So far, the President’s office has developed changes to the Constitution, and the Cabinet of Ministers has drafted changes to the Budget Code. However, both documents miss the main point of the reform – empowering of people (rather than simply delegating some responsibilities from central to local governments). Instead, the drafted law on changes to the Constitution empowers the President, and the drafted changes to the Budget Code are an attempt of the central government to get rid of its “headaches” (e.g. ecological or social housing programs) while at the same time consolidating “electorally valuable” spheres, such as education and healthcare. This Draft Law proposes transferring some revenue sources from central to local levels, and at the same time to extract a part of the revenues that currently belong to local budgets to the central budget. A more detailed analysis of the proposed changes is provided in this article.

To my mind, the main impediment to the decentralization reform is a lack of a systemic approach. The Decentralization Concept does not provide a clear reform path, and changes to the legislation proposed so far look like pieces of a puzzle that do not fit together.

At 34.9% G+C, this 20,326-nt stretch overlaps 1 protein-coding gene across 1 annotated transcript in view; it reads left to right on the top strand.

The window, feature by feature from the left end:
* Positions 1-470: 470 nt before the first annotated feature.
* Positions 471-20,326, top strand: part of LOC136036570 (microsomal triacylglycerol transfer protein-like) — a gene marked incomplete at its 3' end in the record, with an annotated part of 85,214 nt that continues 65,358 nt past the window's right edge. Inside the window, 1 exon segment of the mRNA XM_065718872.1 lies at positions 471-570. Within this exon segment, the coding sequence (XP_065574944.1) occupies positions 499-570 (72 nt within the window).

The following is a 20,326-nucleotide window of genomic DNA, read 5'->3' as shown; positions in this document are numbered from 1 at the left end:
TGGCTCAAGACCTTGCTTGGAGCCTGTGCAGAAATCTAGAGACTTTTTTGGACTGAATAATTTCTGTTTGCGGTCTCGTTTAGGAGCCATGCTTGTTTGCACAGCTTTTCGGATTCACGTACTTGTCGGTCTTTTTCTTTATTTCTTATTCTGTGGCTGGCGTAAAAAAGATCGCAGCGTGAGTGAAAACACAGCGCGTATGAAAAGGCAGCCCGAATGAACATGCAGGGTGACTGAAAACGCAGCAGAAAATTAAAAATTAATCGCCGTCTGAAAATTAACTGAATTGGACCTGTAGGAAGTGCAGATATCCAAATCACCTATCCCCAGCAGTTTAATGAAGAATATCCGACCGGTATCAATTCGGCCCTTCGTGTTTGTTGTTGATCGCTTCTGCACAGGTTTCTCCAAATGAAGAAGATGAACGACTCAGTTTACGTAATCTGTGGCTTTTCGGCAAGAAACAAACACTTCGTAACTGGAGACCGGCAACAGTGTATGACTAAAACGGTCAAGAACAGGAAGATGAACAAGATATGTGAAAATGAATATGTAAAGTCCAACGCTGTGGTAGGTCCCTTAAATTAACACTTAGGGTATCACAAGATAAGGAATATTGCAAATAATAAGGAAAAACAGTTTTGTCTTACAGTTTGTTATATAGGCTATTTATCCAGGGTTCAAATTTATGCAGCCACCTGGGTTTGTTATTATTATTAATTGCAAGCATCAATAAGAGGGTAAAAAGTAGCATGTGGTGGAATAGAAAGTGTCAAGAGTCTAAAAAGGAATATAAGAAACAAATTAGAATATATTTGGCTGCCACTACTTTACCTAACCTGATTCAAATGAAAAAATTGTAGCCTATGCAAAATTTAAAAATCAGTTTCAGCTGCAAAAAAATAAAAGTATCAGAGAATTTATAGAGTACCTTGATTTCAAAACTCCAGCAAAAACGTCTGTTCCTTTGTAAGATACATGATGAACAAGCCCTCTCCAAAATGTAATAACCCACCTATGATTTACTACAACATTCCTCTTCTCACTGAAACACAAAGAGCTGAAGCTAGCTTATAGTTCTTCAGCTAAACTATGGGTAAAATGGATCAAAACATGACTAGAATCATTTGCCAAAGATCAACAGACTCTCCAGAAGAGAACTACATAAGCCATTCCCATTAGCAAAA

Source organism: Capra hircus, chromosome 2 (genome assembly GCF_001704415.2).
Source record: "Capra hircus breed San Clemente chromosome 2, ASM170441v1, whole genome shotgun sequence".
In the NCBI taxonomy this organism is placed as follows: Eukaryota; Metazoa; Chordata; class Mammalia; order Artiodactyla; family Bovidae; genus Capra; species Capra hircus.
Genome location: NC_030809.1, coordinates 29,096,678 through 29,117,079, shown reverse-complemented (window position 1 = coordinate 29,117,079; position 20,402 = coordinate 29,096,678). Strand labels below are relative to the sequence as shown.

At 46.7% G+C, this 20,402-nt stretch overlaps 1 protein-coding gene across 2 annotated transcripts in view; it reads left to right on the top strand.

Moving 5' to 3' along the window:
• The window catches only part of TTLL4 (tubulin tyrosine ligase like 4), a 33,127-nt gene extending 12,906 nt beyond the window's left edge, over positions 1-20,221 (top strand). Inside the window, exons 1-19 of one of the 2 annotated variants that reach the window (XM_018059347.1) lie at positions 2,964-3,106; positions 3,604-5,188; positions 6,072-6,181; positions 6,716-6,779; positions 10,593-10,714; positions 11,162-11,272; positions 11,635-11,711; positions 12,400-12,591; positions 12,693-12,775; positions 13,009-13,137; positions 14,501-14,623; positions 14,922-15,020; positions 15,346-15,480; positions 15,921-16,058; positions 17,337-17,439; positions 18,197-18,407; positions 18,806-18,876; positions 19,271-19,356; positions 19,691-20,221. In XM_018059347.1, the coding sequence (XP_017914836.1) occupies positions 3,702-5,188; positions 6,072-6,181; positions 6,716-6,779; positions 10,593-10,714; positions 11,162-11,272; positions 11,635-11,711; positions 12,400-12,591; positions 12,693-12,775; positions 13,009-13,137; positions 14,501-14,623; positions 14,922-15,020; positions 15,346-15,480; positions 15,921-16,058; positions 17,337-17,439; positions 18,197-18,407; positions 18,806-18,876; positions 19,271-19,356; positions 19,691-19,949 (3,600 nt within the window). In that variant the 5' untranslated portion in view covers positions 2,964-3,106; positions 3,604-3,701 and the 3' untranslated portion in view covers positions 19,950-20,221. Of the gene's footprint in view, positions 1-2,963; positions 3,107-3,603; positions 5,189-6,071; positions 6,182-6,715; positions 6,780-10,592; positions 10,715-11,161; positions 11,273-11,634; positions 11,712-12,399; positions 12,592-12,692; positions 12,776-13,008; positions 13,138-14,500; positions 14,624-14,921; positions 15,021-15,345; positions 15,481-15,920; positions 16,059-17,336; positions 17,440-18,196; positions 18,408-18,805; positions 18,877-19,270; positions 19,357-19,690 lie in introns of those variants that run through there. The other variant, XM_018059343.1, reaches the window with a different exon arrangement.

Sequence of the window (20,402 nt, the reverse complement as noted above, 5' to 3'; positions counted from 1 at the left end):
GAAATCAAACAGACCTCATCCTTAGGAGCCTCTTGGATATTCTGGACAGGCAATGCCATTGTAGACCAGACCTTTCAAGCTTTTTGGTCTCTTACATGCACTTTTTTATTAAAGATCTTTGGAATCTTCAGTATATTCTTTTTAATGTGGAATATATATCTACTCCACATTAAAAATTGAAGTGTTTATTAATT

I suggest that the decentralization reform should be developed together with the administrative reform and proceed according to the following algorithm:

  1. Define functions of the state and distribute them between different levels of government according to a subsidiarity principle; i.e. a function should be transferred to the lowest government level capable of implementing it.
  2. Estimate the volume of funds needed to implement these functions.
  3. Assign sufficient revenue sources to local governments.
  4. If a community is too small to generate a sufficient revenue flow, merge several communities and repeat steps 3-4, keeping the distance between the center of such a united community and its most remote settlement below a defined limit.
  5. Establish feedback mechanisms through which people in a community could control the authorities and impact their decision-making. These mechanisms are not only elections, but also, more importantly, permanent between-elections activities, such as public hearings/discussions of drafts of local government decisions.
  6. Use a few communities as pilots and thus find out potential strengths and weaknesses of the proposed reform and make necessary corrections.

The outcome of this algorithm should be a logically connected package of legislative changes rather than a bunch of separate documents.